“In what ways might Pensacola’s port lands evolve to meet the economic and social opportunities of the next 50 years?” This is the central question posed by the City and its consultants as it embarks on the creation of a vision plan and reinvestment strategy for the Port of Pensacola. We invite you to be a part of this important conversation.
Since its establishment, the Port has served as an important transportation and trade gateway in Northwest Florida. Early on, goods shipped through Pensacola included regionally harvested lumber, locally made bricks and sailing ship masts. As Pensacola and the region evolved, so too did the Port’s cargoes. Manufactured paper, wind turbines, power plant components and services supporting offshore industries all became part of the Port’s increasing specialization within the broader network of Florida and Gulf seaports.
The Port, however, faces strong economic headwinds in its efforts to remain a self-sustaining enterprise. The Port’s 50 acres of facilities and infrastructure requires continual maintenance and upgrade to remain competitive in its areas of specialization at a time when local, state and federal resources remain harder to rely upon. And these headwinds have gained strength at a time of renaissance along Pensacola’s waterfront and throughout the downtown and surrounding neighborhoods. Thus, “how best should Pensacola’s port land’s evolve?” is an appropriate question to ask as we continue to plan for the future.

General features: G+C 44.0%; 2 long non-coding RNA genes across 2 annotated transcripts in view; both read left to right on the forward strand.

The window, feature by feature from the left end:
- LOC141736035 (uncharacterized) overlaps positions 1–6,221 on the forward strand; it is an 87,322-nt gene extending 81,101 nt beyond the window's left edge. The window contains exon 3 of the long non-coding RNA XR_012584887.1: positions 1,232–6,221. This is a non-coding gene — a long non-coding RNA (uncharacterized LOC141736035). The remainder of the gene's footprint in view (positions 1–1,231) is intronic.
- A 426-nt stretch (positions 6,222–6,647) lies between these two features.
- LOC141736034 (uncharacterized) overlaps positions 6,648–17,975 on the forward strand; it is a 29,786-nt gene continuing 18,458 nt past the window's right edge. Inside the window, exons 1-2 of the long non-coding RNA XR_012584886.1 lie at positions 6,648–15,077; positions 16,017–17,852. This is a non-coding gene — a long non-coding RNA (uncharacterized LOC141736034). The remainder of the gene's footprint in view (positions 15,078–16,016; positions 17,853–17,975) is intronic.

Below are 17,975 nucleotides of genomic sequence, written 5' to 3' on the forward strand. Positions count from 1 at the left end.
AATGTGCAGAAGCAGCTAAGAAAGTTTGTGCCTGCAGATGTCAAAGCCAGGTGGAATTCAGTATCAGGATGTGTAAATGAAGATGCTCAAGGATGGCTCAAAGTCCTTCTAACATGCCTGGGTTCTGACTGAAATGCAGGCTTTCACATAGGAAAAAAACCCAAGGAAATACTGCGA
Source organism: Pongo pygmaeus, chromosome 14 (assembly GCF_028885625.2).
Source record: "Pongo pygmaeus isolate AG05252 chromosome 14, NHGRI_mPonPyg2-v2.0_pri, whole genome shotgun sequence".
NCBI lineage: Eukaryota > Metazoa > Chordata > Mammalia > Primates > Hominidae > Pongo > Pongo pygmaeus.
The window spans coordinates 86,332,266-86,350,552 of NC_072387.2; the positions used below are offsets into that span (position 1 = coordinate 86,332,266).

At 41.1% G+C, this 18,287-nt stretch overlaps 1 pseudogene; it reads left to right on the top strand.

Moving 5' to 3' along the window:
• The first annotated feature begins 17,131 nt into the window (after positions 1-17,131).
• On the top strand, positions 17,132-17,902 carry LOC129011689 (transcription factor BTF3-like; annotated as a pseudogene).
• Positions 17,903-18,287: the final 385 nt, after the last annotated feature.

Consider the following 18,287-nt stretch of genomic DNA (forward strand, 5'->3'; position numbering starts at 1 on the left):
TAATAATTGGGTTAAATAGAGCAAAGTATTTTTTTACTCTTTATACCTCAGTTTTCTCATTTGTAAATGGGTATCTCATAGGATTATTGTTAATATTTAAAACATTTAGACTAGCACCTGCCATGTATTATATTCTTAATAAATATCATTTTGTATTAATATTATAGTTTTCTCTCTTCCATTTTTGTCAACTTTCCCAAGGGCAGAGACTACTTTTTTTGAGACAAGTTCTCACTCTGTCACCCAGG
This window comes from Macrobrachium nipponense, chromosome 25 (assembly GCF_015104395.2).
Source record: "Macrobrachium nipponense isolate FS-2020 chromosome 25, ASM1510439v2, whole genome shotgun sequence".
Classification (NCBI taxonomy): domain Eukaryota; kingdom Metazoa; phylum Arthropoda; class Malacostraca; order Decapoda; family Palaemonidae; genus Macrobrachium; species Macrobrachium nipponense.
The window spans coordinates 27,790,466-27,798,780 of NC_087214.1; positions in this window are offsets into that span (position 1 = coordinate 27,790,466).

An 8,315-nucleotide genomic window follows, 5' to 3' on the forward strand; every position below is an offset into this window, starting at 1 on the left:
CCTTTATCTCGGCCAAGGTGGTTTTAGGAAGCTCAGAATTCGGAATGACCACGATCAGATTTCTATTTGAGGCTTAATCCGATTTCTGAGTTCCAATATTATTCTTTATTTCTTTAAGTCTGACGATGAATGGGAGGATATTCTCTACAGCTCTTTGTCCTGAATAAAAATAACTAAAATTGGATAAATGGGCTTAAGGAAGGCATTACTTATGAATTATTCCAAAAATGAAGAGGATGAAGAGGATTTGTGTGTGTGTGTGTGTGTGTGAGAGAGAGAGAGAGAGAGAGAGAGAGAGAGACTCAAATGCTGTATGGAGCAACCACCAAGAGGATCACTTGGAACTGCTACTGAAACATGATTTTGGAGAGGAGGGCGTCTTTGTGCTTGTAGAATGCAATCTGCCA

The City has retained the maritime and community planning expertise of Moffatt & Nichol to help with this visioning and strategy effort, with initial data collection and planning tasks already underway. Over the next four months, the consultants will explore innovative ideas, uses, and community priorities for some or all of the Port unearthed through thoughtful, focused engagement of Pensacola residents, port users and other stakeholders.
How can you stay involved in this important effort? The planning team has developed a series of interactive work sessions and survey efforts to help collect and channel community feedback into compelling ideas for the long term evolution of the Port. The first of these will be a community open house held June 26–27 at City Hall’s Hagler/Mason Conference Room (222 West Main Street, Second Floor). Specific hours and interactive sessions will be announced over the course of this week through various media outlets.
The planning team also invites you to stay in touch with all events and activities via the project’s website—www.portsidepensacola.com. The website will continually be updated with vision plan materials and news. Also delivered through the website will be two online survey initiatives designed to learn what Pensacola residents desire for their waterfront and Port, and later, to encourage community assessment of preliminary future visions of Pensacola’s port lands.
Draft and final versions of the vision plan and reinvestment strategy will be assembled during the month of September. The plan will include case study research, concepts, illustrations, strategies and other features that combined will offer community leaders a playbook from which to draw upon to guide the future of the Port and its facilities.